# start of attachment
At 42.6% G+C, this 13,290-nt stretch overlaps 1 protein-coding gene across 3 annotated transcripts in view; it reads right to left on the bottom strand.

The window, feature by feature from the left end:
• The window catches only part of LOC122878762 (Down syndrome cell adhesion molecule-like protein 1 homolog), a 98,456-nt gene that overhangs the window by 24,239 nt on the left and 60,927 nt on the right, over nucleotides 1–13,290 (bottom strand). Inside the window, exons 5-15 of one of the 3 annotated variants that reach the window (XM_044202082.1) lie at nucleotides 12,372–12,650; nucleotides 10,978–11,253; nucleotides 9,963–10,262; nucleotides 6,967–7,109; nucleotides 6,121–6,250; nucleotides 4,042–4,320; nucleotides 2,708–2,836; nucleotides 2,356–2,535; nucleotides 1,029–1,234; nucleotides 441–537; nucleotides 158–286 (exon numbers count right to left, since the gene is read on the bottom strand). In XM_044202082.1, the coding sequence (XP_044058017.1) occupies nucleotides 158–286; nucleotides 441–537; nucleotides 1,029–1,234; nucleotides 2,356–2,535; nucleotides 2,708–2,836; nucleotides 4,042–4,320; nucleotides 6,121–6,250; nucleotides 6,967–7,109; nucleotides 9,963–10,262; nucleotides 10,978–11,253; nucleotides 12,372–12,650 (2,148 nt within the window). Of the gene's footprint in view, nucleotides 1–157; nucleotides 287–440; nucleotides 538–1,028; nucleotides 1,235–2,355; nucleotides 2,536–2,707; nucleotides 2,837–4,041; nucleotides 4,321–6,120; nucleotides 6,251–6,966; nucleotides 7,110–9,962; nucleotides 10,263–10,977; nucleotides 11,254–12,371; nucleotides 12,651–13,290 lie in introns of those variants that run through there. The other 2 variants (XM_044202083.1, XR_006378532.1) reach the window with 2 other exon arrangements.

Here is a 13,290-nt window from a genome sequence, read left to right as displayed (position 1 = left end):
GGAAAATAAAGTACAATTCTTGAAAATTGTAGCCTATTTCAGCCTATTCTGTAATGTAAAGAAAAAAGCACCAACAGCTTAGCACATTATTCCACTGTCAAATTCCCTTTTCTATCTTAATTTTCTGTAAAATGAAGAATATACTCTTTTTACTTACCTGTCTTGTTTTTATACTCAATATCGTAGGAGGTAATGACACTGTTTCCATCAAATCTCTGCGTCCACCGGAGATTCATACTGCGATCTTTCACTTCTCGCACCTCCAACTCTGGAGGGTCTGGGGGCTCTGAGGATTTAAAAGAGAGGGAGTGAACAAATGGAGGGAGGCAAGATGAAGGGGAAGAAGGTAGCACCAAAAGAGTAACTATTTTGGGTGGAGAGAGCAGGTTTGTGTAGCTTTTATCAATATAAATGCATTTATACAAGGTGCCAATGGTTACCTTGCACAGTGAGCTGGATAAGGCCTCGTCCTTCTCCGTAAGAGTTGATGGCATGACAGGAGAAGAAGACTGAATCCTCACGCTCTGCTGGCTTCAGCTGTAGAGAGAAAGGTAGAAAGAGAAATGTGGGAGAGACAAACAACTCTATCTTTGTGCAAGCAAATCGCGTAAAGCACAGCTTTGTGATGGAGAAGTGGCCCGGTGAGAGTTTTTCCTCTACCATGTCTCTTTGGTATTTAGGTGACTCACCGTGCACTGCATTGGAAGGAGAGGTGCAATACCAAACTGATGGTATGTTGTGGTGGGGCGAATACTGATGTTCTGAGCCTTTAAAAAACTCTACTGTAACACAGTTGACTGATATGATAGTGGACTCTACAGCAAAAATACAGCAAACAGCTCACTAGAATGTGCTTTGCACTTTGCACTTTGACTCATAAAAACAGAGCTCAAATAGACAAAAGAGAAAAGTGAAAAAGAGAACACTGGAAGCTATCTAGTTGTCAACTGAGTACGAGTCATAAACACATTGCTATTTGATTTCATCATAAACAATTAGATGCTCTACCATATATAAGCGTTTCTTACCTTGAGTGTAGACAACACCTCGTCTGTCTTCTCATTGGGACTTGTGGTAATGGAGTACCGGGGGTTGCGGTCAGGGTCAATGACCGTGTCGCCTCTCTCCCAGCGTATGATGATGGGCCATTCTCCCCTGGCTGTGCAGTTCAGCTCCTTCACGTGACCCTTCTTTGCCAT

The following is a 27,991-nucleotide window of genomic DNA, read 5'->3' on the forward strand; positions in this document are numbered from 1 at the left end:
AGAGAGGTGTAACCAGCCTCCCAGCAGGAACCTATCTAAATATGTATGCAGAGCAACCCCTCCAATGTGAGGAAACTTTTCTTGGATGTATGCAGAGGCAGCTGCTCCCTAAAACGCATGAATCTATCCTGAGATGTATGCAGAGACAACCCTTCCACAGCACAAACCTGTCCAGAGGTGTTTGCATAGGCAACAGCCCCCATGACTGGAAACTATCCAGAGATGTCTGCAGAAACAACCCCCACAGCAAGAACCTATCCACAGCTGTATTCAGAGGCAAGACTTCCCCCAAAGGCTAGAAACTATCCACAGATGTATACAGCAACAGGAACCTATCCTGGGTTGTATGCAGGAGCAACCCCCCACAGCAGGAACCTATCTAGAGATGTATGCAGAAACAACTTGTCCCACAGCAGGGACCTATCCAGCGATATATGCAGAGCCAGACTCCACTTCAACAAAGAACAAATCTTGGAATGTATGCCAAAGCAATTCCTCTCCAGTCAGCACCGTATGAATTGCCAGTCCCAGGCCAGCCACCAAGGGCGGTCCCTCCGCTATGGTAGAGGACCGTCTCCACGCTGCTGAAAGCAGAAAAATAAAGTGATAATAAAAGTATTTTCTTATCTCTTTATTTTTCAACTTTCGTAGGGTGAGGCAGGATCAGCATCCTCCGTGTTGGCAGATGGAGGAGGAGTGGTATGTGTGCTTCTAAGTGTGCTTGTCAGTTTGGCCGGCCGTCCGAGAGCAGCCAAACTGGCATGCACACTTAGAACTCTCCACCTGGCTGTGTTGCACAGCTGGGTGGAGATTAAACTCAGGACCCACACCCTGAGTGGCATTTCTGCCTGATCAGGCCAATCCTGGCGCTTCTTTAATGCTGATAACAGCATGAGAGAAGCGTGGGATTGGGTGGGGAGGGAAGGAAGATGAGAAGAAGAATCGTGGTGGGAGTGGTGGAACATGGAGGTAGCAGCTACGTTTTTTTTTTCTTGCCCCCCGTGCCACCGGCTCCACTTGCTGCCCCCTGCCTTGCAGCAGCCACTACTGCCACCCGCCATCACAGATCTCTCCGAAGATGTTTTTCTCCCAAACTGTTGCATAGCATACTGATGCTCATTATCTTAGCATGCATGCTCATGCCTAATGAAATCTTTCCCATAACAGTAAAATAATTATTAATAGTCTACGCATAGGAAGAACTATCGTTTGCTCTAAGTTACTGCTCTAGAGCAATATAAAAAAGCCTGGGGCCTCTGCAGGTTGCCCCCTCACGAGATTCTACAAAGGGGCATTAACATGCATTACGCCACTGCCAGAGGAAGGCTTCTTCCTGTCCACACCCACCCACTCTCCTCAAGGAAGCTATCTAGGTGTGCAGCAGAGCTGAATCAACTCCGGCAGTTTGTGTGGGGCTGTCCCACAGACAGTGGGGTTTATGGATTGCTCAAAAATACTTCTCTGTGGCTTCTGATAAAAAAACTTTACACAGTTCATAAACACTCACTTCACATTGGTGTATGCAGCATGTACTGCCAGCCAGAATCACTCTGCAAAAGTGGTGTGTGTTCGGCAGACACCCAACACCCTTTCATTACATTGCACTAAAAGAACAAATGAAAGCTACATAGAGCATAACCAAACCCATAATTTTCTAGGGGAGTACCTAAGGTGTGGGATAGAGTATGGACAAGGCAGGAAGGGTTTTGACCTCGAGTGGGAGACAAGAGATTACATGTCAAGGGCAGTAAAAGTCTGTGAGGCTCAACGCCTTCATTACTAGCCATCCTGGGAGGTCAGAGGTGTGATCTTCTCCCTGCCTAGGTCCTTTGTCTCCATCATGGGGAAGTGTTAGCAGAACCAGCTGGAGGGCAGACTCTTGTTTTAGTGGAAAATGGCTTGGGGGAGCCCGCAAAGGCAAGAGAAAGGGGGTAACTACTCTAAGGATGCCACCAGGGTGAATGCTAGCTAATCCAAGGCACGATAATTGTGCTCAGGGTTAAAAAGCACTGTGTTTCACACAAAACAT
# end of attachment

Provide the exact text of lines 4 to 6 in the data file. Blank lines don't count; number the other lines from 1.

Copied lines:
Here is a 13,290-nt window from a genome sequence, read left to right as displayed (position 1 = left end):
GGAAAATAAAGTACAATTCTTGAAAATTGTAGCCTATTTCAGCCTATTCTGTAATGTAAAGAAAAAAGCACCAACAGCTTAGCACATTATTCCACTGTCAAATTCCCTTTTCTATCTTAATTTTCTGTAAAATGAAGAATATACTCTTTTTACTTACCTGTCTTGTTTTTATACTCAATATCGTAGGAGGTAATGACACTGTTTCCATCAAATCTCTGCGTCCACCGGAGATTCATACTGCGATCTTTCACTTCTCGCACCTCCAACTCTGGAGGGTCTGGGGGCTCTGAGGATTTAAAAGAGAGGGAGTGAACAAATGGAGGGAGGCAAGATGAAGGGGAAGAAGGTAGCACCAAAAGAGTAACTATTTTGGGTGGAGAGAGCAGGTTTGTGTAGCTTTTATCAATATAAATGCATTTATACAAGGTGCCAATGGTTACCTTGCACAGTGAGCTGGATAAGGCCTCGTCCTTCTCCGTAAGAGTTGATGGCATGACAGGAGAAGAAGACTGAATCCTCACGCTCTGCTGGCTTCAGCTGTAGAGAGAAAGGTAGAAAGAGAAATGTGGGAGAGACAAACAACTCTATCTTTGTGCAAGCAAATCGCGTAAAGCACAGCTTTGTGATGGAGAAGTGGCCCGGTGAGAGTTTTTCCTCTACCATGTCTCTTTGGTATTTAGGTGACTCACCGTGCACTGCATTGGAAGGAGAGGTGCAATACCAAACTGATGGTATGTTGTGGTGGGGCGAATACTGATGTTCTGAGCCTTTAAAAAACTCTACTGTAACACAGTTGACTGATATGATAGTGGACTCTACAGCAAAAATACAGCAAACAGCTCACTAGAATGTGCTTTGCACTTTGCACTTTGACTCATAAAAACAGAGCTCAAATAGACAAAAGAGAAAAGTGAAAAAGAGAACACTGGAAGCTATCTAGTTGTCAACTGAGTACGAGTCATAAACACATTGCTATTTGATTTCATCATAAACAATTAGATGCTCTACCATATATAAGCGTTTCTTACCTTGAGTGTAGACAACACCTCGTCTGTCTTCTCATTGGGACTTGTGGTAATGGAGTACCGGGGGTTGCGGTCAGGGTCAATGACCGTGTCGCCTCTCTCCCAGCGTATGATGATGGGCCATTCTCCCCTGGCTGTGCAGTTCAGCTCCTTCACGTGACCCTTCTTTGCCAT

The following is a 27,991-nucleotide window of genomic DNA, read 5'->3' on the forward strand; positions in this document are numbered from 1 at the left end: